How did a Silicon Valley startup turn $5 million into what was almost a $740 million windfall in a matter of months?
That might sound like the outcome of an extremely successful business investment, but it’s actually the verdict of a Texas trade secrets lawsuit that experts are still trying to make sense of nearly three years later.
Fortunately, an appeals court reversed and remanded the case for a new trial last year, so the ultimate resolution is still playing out in the courts. Understanding what went wrong — and how to prevent it from happening in the future — is key to strengthening intellectual property (IP) rights and setting the precedent for future IP disputes.
The initial HouseCanary verdict sends a dangerous message that any company entering into a contract with an industry partner could face costly litigation that far exceeds the value of the arrangement.
First, a little background. In March 2018, a Texas jury awarded real estate tech firm HouseCanary a nearly three-quarters of a billion–dollar verdict over allegations that Amrock (then called Title Source), a title insurance firm with whom HouseCanary entered into a master services vendor agreement, misappropriated trade secrets. Notably, the master services agreement between the two companies was worth a mere $5 million annually and was terminable after one year.
How does such a relatively modest work order turn into such a hefty award by a jury? That question has many experts baffled, and it caused HouseCanary executives to come forward with new information.
Intellectual property law is intended to provide innovators with legal recourses to protect their research development and the breakthroughs and products that can sometimes stem from effort among other investments. Certainly, some violations warrant the kind of award that was issued in this case. But when IP law is misapplied, this massive award and others like it set a dangerous standard for predatory litigation. By all accounts, that’s what has happened in the HouseCanary case.
Following the verdict, whistleblowers from within HouseCanary came forward with damaging new evidence — that the app-maker had provided unworkable wireframes and “repeatedly” lied to Amrock about the development progress made toward the product it had promised to deliver. There was no IP theft, these officials said, because there was no proprietary information to be stolen. HouseCanary had not even developed, yet alone delivered, the working app it stated it would in its contract with Amrock.
As part of his attempt to “build a multi-billion dollar business,” whistleblower testimony suggests HouseCanary’s CEO sought to cover up the company’s failure to deliver by conspiring with an Amrock executive to misrepresent HouseCanary’s capabilities. That employee was promised employment and equity in HouseCanary. Another whistleblower testified that he was offered a lucrative consulting position with “no specifically-defined scope of work, nor any minimum or maximum number of hours per month” as a quid pro quo for silence.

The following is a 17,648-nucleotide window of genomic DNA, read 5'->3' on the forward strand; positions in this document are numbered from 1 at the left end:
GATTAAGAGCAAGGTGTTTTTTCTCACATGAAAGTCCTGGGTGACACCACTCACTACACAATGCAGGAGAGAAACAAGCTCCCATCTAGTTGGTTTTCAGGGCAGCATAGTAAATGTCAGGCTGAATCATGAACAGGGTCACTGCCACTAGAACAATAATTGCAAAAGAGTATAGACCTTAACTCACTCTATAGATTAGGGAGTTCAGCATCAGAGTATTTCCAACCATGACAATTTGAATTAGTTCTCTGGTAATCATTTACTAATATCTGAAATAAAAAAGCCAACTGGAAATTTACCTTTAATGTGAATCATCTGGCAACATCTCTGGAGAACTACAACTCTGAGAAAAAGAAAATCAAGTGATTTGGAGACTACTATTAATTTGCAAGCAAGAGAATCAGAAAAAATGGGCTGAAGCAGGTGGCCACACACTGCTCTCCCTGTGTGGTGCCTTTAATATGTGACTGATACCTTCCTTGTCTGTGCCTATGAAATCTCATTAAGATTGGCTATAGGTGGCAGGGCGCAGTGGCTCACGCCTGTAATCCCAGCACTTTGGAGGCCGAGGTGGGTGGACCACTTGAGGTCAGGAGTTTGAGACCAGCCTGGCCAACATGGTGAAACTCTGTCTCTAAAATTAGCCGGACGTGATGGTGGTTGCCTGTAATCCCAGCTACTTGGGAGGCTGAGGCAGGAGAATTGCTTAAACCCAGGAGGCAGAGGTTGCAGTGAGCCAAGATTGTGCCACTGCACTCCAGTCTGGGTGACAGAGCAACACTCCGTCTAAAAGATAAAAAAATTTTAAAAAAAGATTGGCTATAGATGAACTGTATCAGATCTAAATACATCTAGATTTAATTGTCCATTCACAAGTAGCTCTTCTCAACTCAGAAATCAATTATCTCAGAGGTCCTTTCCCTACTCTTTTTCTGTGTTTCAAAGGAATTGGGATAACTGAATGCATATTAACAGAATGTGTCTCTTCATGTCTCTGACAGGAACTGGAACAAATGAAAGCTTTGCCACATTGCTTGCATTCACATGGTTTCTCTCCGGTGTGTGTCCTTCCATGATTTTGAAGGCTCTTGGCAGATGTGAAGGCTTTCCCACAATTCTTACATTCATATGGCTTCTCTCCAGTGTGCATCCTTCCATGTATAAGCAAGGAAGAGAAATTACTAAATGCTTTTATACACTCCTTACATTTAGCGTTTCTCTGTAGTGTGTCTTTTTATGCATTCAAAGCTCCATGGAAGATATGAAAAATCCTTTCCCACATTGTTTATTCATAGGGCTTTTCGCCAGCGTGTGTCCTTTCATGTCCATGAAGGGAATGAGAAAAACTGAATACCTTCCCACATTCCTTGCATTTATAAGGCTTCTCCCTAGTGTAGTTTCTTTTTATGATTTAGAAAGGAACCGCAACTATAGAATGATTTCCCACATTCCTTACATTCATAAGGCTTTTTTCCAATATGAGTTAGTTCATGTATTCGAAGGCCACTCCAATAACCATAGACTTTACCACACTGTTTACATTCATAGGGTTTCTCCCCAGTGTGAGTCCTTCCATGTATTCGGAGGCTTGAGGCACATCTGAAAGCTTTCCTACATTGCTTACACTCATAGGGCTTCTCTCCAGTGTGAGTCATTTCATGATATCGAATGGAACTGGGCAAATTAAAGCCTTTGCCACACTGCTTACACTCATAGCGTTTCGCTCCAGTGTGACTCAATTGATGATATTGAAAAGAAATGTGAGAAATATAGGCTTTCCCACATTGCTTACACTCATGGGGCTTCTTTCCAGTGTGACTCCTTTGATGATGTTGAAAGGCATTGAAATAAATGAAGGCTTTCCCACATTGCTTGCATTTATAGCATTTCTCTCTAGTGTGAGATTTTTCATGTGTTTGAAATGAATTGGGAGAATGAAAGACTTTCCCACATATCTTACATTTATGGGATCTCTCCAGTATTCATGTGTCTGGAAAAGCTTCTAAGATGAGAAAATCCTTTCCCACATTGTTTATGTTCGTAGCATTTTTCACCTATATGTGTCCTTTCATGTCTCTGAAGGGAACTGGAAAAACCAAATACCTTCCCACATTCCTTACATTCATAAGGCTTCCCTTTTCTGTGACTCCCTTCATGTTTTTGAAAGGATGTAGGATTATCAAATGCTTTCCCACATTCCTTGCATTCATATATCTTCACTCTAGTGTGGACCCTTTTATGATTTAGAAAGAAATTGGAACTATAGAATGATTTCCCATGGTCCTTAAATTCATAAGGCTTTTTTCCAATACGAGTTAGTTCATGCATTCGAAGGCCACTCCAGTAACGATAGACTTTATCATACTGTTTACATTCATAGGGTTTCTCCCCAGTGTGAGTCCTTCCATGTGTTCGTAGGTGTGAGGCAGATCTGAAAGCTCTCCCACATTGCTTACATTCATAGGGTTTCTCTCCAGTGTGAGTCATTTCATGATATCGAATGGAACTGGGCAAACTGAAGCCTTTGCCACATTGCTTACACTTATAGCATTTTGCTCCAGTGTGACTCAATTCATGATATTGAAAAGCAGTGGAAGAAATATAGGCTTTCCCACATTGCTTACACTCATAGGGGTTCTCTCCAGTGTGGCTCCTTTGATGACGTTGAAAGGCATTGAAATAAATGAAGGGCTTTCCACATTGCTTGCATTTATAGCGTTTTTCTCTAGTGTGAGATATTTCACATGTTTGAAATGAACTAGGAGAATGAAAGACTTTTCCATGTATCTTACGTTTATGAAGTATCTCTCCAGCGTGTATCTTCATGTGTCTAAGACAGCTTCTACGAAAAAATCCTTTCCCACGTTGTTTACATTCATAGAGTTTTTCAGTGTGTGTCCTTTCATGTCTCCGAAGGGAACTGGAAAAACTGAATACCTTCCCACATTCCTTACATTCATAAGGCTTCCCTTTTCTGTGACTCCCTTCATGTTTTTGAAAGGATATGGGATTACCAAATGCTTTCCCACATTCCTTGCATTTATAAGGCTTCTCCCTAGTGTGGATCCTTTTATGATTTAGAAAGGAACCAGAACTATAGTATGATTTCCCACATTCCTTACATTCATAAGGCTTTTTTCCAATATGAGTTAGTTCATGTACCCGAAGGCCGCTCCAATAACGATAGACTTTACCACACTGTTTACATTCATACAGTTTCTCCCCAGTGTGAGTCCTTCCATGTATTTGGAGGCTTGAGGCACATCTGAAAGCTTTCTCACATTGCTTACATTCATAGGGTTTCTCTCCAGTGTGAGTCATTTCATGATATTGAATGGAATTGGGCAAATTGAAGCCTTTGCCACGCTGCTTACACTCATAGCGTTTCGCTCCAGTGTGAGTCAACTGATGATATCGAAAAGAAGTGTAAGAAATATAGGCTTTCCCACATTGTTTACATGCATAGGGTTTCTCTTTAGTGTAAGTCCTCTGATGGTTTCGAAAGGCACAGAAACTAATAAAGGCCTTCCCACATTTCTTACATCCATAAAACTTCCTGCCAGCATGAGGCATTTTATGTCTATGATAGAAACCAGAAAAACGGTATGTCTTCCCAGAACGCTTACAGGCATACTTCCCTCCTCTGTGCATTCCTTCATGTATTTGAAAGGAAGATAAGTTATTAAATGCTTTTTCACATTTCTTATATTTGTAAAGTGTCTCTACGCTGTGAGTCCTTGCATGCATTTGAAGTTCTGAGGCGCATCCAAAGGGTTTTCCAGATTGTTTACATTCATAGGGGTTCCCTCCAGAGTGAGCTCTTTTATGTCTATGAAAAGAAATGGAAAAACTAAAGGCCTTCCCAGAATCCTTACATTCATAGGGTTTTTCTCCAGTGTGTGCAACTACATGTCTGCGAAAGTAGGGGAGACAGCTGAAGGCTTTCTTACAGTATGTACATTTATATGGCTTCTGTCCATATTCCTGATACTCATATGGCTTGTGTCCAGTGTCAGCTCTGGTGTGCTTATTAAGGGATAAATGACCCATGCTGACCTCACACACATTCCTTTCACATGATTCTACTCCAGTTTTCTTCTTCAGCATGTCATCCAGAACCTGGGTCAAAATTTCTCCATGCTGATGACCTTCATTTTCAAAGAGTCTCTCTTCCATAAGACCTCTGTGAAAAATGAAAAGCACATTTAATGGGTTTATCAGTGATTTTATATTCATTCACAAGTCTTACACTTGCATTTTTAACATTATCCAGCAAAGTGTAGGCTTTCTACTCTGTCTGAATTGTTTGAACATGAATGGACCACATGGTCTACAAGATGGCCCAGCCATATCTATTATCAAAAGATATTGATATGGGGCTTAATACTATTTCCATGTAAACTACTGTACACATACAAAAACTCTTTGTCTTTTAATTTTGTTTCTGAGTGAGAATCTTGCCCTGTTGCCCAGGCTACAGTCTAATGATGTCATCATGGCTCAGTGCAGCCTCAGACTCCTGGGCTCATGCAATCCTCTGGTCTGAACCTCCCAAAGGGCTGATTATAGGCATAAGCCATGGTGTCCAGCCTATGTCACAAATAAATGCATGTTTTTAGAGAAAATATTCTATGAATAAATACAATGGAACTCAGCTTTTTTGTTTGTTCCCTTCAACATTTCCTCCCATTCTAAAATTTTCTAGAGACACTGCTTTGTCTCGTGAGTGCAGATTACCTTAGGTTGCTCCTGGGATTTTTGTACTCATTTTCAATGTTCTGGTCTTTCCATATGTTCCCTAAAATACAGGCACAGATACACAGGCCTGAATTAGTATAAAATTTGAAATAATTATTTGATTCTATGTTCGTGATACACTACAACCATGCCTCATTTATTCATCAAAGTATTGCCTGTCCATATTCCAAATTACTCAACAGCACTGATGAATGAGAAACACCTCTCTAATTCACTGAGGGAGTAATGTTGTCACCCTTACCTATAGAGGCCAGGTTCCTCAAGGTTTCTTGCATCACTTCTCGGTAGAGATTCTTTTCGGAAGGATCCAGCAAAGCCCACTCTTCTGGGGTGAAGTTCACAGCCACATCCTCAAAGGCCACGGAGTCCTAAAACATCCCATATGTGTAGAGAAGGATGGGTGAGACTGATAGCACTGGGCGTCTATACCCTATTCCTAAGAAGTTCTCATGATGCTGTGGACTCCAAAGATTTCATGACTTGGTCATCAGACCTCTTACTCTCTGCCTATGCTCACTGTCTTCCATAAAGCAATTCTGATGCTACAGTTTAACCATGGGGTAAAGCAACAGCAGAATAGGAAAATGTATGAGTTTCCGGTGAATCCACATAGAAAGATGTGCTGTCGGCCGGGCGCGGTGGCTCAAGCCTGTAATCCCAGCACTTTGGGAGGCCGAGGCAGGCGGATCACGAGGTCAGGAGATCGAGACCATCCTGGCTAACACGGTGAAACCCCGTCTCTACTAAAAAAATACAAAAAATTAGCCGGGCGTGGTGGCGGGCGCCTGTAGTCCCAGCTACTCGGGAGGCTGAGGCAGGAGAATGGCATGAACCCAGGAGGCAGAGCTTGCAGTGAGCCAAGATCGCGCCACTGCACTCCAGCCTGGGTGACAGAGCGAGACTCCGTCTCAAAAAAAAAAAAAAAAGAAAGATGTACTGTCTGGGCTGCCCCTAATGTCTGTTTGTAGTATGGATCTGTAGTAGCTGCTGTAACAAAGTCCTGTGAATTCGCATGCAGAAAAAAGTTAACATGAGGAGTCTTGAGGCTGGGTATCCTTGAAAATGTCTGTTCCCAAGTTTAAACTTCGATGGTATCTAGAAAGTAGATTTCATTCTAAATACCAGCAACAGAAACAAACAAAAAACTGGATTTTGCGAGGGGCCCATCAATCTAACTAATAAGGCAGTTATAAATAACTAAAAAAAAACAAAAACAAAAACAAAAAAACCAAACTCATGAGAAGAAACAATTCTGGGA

Despite repeated failures to meet deadlines or uphold its end of the agreement, in the face of a breach of contract claim from Amrock, HouseCanary countersued Amrock. The ensuing verdict, propped up only by unsound HouseCanary “expert” testimony, valued HouseCanary’s automated valuation model (AVM) at $11 per use even though this technology already was pervasive in the industry at a much lower cost. Court records show that just months later, HouseCanary would offer its AVM at $1 per use.
HouseCanary was never able to turn a profit from their AVM, but that should not necessarily come as a surprise. Many AVM apps are available for free. They provide real estate property valuations using mathematical modeling combined with databases, calculating a property’s value at a specific point in time by analyzing values of comparable properties.
Presented with the facts of the case and shocking information unearthed by whistleblowers after the trial, it’s hard to imagine any reasonable jury would have sided with HouseCanary, let alone at such a perplexing massive award. The appeals court’s June 2020 decision to reverse the ruling was the first step in righting this wrong and bringing logic back to legal proceedings.
Intellectual property and trade secret protections are necessary to foster innovation. But they risk having the opposite effect when they are weaponized to extort ill-conceived awards. HouseCanary’s case appears to be a glaring abuse of the latter, particularly because the company never seemed produce, offer, or even possess any trade-secret-protectable data.
The initial HouseCanary verdict sends a dangerous message that any company entering into a contract with an industry partner could face costly litigation that far exceeds the value of the arrangement. It lowers the standard of proof, making such outcomes even more likely. That ultimately stifles innovation and hurts consumers by discouraging developers from creating new products.
It is imperative the Texas judicial system correct course, lest these kinds of abuses become even more common.
Andrew Langer is president of the Institute for Liberty.